Raymond Plank, CEO of Houston-based Apache Corporation, an oil and gas company, started the fund to celebrate the hard work of teachers. Plank believes recognizing the value of a teacher’s personal potential helps inspire potential in students.

Fund for Teachers provides grants up to $5,000 to K-12 teachers for summer sabbatical travel to explore a personal or professional passion. In 2002, 150 teachers from Houston, Tulsa, Oakland, Minneapolis, St. Paul and Denver received grants to travel and gain experience and information to use in the classroom.

RBC Capital Market’s gift will therefore touch the lives of thousands of students who will benefit from their teacher’s new knowledge.

In order to qualify for a grant, teachers must propose a summer activity and explain how the activity will make them a better teacher. Applicants must also describe what new skills they will gain and how they will implement these skills in the classroom.

McDonough Earns Summer Study Grant

Malden Observer
Wakefield, MA

The Boston Plan for Excellence announced that it has awarded $249,733 in grants to 94 teachers in the Boston Public Schools for summer travel and study as part of its Fund For Teachers/Boston initiative.

Tara McDonough of Malden who teaches at the Winthrop Elementary School in Dorchester was awarded a grant to be trained in the Orton-Gillingham method at Massachusetts General Hospital to work better with students who have language learning disabilities.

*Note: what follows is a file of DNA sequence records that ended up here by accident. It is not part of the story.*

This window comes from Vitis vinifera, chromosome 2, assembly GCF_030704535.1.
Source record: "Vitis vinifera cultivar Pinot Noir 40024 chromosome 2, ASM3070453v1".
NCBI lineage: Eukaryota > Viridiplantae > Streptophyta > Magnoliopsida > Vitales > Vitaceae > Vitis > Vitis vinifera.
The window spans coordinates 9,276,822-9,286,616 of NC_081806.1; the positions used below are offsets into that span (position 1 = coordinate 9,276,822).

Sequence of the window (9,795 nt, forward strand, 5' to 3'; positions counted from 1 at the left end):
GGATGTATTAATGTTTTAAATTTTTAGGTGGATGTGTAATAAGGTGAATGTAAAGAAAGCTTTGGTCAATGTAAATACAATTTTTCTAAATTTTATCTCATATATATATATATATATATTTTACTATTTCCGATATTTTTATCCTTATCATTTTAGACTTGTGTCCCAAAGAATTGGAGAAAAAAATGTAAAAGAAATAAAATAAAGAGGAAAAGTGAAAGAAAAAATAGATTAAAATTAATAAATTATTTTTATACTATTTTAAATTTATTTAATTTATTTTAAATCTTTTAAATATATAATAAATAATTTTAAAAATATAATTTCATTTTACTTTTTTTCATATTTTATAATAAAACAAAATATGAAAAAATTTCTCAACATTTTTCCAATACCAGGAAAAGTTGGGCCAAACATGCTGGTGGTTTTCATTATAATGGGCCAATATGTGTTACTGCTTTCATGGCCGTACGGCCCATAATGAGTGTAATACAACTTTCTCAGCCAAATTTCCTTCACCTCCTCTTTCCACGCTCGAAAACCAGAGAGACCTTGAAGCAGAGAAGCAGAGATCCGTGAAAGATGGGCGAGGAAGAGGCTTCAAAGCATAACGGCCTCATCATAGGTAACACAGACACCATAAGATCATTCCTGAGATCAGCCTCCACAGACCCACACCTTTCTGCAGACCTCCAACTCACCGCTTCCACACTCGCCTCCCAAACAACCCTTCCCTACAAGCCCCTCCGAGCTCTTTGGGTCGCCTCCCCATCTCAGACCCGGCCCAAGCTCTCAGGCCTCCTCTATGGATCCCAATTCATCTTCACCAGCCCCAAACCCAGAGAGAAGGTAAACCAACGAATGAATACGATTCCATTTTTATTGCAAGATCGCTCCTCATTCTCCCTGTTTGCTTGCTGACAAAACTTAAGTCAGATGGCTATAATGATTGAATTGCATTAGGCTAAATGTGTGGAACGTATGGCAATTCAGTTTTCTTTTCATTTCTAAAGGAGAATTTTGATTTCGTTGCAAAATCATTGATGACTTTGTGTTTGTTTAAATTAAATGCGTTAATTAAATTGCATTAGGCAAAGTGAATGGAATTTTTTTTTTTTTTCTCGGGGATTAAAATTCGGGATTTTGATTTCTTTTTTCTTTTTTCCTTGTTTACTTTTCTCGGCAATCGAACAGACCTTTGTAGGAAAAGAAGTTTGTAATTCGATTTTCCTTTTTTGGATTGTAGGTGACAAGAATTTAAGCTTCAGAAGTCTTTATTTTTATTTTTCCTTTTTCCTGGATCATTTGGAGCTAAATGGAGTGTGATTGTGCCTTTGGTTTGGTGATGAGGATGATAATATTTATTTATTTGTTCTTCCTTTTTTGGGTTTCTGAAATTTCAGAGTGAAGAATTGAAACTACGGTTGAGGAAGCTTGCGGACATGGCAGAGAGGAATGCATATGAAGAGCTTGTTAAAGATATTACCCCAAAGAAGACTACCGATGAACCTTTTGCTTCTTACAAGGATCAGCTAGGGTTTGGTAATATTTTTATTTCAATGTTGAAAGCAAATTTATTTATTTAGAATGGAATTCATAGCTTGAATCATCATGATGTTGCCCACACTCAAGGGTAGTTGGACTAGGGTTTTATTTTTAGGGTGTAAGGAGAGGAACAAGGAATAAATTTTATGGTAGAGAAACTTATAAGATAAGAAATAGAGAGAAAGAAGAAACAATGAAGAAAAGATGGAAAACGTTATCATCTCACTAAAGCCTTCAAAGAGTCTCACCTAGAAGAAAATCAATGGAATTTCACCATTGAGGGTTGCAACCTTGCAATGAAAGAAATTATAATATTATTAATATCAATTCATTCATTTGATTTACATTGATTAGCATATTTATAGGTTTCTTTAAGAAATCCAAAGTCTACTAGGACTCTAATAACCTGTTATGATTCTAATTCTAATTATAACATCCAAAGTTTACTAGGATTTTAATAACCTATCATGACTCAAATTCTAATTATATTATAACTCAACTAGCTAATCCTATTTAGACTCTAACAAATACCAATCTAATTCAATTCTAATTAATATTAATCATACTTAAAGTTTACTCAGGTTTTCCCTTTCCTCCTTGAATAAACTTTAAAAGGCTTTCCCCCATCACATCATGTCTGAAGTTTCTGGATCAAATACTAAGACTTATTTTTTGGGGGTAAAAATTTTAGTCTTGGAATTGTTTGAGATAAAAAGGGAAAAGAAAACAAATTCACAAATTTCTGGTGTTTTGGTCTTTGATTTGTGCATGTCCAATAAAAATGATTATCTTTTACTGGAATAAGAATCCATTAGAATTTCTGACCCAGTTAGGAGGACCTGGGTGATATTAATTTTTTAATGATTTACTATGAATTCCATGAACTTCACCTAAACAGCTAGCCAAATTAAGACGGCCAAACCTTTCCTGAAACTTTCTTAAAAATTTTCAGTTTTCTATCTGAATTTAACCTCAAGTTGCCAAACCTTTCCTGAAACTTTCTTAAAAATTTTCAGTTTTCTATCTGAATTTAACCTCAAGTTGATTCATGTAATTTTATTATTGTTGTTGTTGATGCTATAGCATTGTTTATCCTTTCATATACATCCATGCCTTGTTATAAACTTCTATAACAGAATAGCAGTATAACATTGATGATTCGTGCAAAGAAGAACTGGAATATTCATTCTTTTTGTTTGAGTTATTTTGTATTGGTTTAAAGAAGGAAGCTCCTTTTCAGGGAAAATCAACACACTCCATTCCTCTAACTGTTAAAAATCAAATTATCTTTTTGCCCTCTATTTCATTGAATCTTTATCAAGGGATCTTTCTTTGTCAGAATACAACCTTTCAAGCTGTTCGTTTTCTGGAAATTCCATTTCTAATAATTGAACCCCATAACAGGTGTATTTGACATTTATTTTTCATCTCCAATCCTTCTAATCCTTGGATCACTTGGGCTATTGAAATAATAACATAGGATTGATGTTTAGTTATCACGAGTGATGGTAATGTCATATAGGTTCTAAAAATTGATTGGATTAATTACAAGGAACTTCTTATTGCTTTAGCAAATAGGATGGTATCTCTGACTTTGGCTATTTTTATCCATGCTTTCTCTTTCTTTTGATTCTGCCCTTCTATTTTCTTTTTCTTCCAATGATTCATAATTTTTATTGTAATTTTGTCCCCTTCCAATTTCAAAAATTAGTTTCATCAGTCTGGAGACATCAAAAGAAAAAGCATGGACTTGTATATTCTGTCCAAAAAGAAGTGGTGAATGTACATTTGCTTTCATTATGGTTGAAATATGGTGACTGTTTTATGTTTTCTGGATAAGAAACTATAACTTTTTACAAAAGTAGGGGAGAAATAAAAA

More than 300 Boston Public Schools teachers applied for a grant, either as an individual or as a member of a teacher team, and grants awarded range from $1,200 to $7,500.
Fund For Teachers/Boston is affiliated with the national Fund For Teachers foundation, whose mission is to enrich the lives of schoolteachers and students by providing recognition and opportunities for renewal to outstanding educators.

The grants will fund projects that teachers have designed themselves. Twenty-two recipients won a grant for an individual project, while 72 recipients were funded for a project they designed as a teacher team. In all, the 94 grant recipients will visit a total of 24 foreign countries and at least 17 states this summer.

Energy Community to Kick-off Campaign for Houston-area Teachers

HOUSTON (May 19, 2004) – The energy community in Houston is in a great position to give back to the city by helping to raise money for Houston-area teachers. Steve Trauber, Global Head of Energy for UBS Investment Bank and his wife Leticia are proud to announce they are co-chairing the Energy For Teachers endowment campaign, which will raise $3 million dollars for Fund For Teachers (FFT) in the Houston area by December 2004. Funds raised will be used to permanently endow summer sabbaticals for Houston-area teachers. The Energy for Teachers Campaign kicks off May 19, when leaders from throughout Houston’s energy industry will get together to begin their fund raising efforts.

“As a father of three school-age children, I know how much it means to see a child inspired by a teacher and that is why Leticia and I are excited to be able to support Fund For Teachers through the Energy For Teachers campaign. We look forward to helping Houston’s teachers bring the world into their classrooms for many more years,” said Steve Trauber.

Steering committee members for the Energy For Teachers endowment campaign include: President, CEO and COO of Apache Corporation, G. Steven Farris; President and COO of Nabors Industries Ltd., Tony Petrello; President and CEO of ConocoPhillips, J.J. Mulva; President and CEO of Anadarko Petroleum Corporation Jim Hackett; President and CEO Energy Services Group of Halliburton Company, John Gibson; Chairman and CEO of Noble Corporation, James C. Day; President and CEO of Marathon Oil Corporation, Clarence P. Cazalot; President and CEO of Shell Exploration and Production, Raoul Restucci; Managing Partner with Baker Botts LLP, Walt Smith; President and Chief Executive Officer of Cooper Cameron, Sheldon Erikson; and President and CEO of GlobalSantaFe Corp., Jon A. Marshall and President.